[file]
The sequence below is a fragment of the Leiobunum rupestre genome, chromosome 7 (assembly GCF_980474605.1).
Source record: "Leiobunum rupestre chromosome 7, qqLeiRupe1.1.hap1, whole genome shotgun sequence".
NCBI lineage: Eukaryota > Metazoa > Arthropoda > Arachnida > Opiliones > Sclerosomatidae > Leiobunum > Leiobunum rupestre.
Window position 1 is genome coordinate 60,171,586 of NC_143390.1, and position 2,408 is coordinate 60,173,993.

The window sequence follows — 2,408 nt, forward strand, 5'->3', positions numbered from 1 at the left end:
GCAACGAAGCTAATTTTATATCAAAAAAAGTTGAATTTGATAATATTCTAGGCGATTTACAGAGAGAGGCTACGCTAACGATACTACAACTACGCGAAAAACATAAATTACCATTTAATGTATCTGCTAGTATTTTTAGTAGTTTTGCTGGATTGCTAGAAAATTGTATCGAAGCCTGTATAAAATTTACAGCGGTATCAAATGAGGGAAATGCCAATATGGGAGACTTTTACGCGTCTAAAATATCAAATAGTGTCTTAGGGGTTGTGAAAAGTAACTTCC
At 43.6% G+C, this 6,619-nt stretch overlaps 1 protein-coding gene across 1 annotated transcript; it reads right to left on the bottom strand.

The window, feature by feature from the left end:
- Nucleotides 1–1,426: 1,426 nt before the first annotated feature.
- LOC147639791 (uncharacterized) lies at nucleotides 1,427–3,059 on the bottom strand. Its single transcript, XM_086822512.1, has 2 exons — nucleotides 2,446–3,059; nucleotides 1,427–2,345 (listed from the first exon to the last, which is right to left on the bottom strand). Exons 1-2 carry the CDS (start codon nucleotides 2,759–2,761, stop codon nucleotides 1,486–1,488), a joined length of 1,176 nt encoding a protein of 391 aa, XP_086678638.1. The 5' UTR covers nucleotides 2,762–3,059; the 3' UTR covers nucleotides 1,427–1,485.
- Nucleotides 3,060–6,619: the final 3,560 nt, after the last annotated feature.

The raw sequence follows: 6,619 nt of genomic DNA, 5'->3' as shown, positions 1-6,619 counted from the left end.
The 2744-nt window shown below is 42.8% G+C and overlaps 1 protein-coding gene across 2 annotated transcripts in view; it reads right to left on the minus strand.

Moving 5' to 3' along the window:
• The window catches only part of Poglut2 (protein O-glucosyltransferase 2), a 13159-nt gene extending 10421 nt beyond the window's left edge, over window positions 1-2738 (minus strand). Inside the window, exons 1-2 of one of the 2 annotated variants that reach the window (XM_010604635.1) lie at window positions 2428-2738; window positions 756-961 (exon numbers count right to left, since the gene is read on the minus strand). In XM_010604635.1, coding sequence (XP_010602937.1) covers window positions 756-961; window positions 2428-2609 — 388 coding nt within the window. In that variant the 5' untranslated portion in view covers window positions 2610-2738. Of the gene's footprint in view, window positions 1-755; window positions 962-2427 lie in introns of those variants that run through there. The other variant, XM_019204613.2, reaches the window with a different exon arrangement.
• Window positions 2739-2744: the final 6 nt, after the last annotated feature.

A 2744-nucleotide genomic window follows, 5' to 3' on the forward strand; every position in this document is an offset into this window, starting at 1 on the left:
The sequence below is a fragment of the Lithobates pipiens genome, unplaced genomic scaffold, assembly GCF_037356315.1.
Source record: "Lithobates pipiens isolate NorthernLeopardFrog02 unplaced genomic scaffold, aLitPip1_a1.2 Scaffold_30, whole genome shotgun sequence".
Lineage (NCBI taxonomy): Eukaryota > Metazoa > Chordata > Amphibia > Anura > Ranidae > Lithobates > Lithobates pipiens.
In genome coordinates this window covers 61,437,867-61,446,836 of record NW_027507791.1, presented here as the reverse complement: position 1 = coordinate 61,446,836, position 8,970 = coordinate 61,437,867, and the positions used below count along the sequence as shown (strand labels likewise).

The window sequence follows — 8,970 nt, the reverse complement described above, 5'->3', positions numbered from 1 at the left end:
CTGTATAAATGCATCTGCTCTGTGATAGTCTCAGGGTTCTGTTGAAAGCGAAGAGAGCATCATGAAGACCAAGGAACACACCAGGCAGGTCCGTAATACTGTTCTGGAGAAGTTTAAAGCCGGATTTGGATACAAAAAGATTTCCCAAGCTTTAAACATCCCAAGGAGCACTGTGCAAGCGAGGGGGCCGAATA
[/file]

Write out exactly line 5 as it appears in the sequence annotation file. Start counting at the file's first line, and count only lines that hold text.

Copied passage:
The window sequence follows — 2,408 nt, forward strand, 5'->3', positions numbered from 1 at the left end: